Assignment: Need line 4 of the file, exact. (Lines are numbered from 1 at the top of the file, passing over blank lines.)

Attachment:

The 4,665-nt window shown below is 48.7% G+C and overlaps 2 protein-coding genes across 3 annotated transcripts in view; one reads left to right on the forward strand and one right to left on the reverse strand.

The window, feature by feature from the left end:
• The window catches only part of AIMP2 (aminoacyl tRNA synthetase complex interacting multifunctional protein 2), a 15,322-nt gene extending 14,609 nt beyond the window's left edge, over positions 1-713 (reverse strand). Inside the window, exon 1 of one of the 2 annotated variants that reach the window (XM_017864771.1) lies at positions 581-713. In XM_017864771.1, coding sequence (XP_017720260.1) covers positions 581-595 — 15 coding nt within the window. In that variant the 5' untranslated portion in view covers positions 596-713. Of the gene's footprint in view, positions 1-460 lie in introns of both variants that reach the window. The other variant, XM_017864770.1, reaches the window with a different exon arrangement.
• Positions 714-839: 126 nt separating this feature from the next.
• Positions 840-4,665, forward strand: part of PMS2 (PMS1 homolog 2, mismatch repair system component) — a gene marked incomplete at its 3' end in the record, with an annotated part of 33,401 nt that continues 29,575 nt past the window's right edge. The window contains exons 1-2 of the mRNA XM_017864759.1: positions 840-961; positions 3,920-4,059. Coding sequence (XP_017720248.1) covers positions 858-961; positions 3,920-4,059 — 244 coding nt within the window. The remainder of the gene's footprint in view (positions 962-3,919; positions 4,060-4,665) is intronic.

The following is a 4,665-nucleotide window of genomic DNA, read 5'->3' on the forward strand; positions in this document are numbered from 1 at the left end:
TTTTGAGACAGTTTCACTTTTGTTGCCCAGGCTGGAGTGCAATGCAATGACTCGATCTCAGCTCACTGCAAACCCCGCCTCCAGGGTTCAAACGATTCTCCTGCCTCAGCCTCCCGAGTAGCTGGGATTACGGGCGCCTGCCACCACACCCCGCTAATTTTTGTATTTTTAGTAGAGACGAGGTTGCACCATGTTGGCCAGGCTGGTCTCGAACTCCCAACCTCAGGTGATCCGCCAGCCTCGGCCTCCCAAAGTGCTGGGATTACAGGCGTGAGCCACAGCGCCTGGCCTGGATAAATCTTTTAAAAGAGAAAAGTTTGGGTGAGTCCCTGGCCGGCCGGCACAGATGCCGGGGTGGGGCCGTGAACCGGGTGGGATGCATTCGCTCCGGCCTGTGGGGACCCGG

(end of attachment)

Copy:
• Positions 714-839: 126 nt separating this feature from the next.